Cashflow and debtor management – formalise it

Posted by Luke Mitchell on 30 May 2018
Cashflow and debtor management – formalise it

Our previous blogs in this series focused on the practical things that a business can do in its relationship with its customers to help manage its cash flow. This blog will focus on a more “technical” element – tying it all together with a set of terms of trade.

An effective terms of trade document will need to address the following matters:

 

  1. the goods and/or services being provided;

  2. how the price for the goods and/or services will be set;

  3. whether a deposit is required and if so how much;

  4. payment terms;

  5. the consequences of a default in payment;

  6. the point at which delivery of the goods and/or services will be deemed to have occurred;

  7. the point at which title and risk in the goods and/or services will pass to your customer;

  8. if you intend to retain title for the goods until you have been paid in full, disclose your intention to register a security interest on the Personal Property Securities Register;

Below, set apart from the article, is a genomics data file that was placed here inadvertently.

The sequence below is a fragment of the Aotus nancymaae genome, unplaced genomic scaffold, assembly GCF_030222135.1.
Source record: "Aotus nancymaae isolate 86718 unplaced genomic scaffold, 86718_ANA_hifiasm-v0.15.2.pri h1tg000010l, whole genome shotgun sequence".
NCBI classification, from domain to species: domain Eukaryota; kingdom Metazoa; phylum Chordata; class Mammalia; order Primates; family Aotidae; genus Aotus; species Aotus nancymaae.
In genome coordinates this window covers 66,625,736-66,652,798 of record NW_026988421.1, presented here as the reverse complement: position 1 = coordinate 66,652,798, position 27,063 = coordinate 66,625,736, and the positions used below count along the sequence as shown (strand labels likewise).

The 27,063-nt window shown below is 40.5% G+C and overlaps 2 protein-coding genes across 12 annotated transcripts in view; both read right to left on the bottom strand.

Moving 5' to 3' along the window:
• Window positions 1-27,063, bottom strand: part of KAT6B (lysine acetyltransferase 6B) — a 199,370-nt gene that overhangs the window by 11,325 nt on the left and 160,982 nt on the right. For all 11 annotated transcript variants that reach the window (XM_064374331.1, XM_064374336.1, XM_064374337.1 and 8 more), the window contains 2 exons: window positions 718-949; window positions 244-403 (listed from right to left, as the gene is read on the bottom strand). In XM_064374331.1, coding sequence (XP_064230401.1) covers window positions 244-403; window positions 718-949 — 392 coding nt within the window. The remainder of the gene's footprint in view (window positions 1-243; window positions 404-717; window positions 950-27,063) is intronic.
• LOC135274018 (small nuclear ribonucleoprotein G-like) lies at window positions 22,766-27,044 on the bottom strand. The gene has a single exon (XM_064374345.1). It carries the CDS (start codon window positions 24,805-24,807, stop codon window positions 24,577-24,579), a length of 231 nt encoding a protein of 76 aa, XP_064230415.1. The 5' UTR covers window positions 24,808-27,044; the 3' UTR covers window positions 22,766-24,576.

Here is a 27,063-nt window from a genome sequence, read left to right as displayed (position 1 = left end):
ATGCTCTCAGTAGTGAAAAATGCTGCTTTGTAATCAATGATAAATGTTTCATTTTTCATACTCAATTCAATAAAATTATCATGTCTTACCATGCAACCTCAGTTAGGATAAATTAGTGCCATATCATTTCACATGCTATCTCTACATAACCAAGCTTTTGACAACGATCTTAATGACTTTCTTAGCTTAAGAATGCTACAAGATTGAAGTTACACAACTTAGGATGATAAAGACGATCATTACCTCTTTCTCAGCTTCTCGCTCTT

9. whether orders can be cancelled, the manner in which they can be cancelled and the consequences of cancellation;

  10. matters relating to liability and warranty; and

  11. the manner in which the terms of trade can be accepted by your customer.

While putting together the content of the terms of trade will typically require outside help, once the terms of trade have been prepared there is no reason why communicating them to your customers needs to be difficult. For existing clients, send them out as a stand alone communication and with new customers get them to agree to the terms of trade as part of the initial details gathering process.

Putting formal terms of trade in place and communicating those terms to your customers  will reduce the risk of disputes and/or delays in payment, as  it immediately communicates to your customers the terms upon which goods and services are being supplied and the consequences of a breach of those terms.  

The other major benefit in putting formal terms of trade in place is that if all else fails and you are forced into debt recovery, a clear set of terms of trade will help make the recovery process quicker and cheaper than would otherwise be the case. It also maximises your chances of recovering the debt in full.

We specialise in providing clarity and confidence to business operators in their legal relationships – contact us today to discuss the legal needs of your business.

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